If you’re building an API used between services and not a browser and a service, webhooks are another option. Using webhooks, the caller provides a callback URL that is called back when the asynchronous operation is complete. You can think of this as refining the polling strategy. The caller can still poll for the status and retrieve the entity via the REST API as usual. However, it can also use a webhook to get the updated status without the polling.

The URL can either be provided as part of the request itself, or it can be pre-registered for the particular client’s identity. In this example, we use Amazon Simple Notification Service (Amazon SNS) and assume that the client has pre-registered a web service endpoint subscription to receive the callback. Using Amazon SNS simplifies retries and delivery failures, and establishes trust with the client’s endpoint. It can also be used to send notifications to a client via SMS or email.

When it’s practical to host a callback endpoint on the client side, it offers you a simple and effective option that is often used for server-to-server communication.

Figure 2

Figure 2. Serverless webhook architecture

3. WebSocket APIs

If the API needs to support browser-based clients and the response latency is important, you may not be able to use polling or webhooks. Instead, WebSocket APIs can be used to allow the server to push a message back to the browser as soon as the work is completed. The client sends the initial POST to create the work normally, and it receives a WebSocket API URL to listen on as part of the response. As an example, this could be provided as part of a nested “_links” object on the response body, which would include the new object’s ID in a URL parameter. The flow looks like this:

  • The client sends a request to the server to begin the operation.
  • The server responds with the typical report creation response we showed earlier, in addition to a URI to a WebSocket API to listen to progress. Simultaneously, the asynchronous process is started by starting the associated Step Function, once again running our report generation Lambda function.
  • We can also wait for the client to connect to the WebSocket API before advancing to the final step, which sends the generated report to the WebSocket API.
  • The client connects to the WebSocket API.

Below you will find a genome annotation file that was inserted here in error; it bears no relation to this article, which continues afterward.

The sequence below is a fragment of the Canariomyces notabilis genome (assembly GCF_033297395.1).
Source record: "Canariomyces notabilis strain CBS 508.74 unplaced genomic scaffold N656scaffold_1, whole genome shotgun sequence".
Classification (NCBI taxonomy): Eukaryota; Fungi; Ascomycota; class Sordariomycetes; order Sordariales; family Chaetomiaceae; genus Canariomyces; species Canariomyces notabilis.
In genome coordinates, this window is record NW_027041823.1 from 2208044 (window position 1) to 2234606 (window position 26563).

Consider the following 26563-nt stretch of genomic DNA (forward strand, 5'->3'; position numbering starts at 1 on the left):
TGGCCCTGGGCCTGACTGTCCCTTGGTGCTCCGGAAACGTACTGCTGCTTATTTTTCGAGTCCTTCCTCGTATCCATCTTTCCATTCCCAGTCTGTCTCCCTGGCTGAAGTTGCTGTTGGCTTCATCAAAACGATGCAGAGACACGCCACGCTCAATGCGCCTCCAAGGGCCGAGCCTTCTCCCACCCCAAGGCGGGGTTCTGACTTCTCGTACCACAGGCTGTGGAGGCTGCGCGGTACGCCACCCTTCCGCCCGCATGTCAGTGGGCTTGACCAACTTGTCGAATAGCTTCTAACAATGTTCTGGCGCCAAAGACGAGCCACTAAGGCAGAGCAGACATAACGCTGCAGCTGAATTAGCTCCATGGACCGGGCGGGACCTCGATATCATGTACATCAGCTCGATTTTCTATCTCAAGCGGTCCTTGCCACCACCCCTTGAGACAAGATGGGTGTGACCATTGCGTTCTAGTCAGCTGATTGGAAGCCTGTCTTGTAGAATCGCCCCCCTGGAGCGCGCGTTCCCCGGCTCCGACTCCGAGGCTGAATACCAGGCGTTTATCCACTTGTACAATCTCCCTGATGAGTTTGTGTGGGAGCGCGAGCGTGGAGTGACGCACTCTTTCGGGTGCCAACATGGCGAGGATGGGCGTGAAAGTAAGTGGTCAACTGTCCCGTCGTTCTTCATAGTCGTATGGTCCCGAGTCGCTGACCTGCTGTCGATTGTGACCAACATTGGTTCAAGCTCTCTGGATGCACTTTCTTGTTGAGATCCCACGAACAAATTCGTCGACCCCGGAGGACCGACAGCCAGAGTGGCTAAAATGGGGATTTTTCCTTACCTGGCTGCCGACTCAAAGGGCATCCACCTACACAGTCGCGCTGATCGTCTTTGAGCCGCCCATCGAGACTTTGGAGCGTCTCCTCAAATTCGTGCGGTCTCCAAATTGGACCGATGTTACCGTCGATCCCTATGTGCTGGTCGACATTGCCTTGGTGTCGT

• The Step Function advances to the final step and delivers the report model via the WebSocket API to the client.

This approach provides a low-latency option for interactive, browser-based clients, at the expense of more work on the cloud side. Step Functions are required to synchronize the WebSocket API connection and the completion of the background task.

Figure 3

Figure 3. Serverless WebSocket API architecture

Alternate strategies

If you aren’t tied to REST, GraphQL and the AWS AppSync service offer another possibility. Using GraphQL subscriptions, a client can subscribe to the results of an operation. Additionally, the server can push the result back to the client at some point in the future. GraphQL and REST APIs are different technologies with their own set of trade-offs, and it is important to consider your overall API design strategy as a whole.


In this post, we looked at how we can build an asynchronous background process into a REST API. The following table summarizes the advantages and disadvantages of each pattern. Understanding the options you have to build such a system with AWS serverless solutions is important to choosing the right tool for your problem.





  • Simple AWS implementation

  • Well-understood patterns

  • Resources wasted for polling

  • Increased client complexity

  • Suboptimal response time


  • Fast notification

  • Good for server-to-server communication

  • Caller must host an API endpoint

  • Extra effort to register and call webhooks

WebSocket API

  • Fast notification

  • Works well with browser-based clients

  • Most complex implementation

To learn more, check out the following links: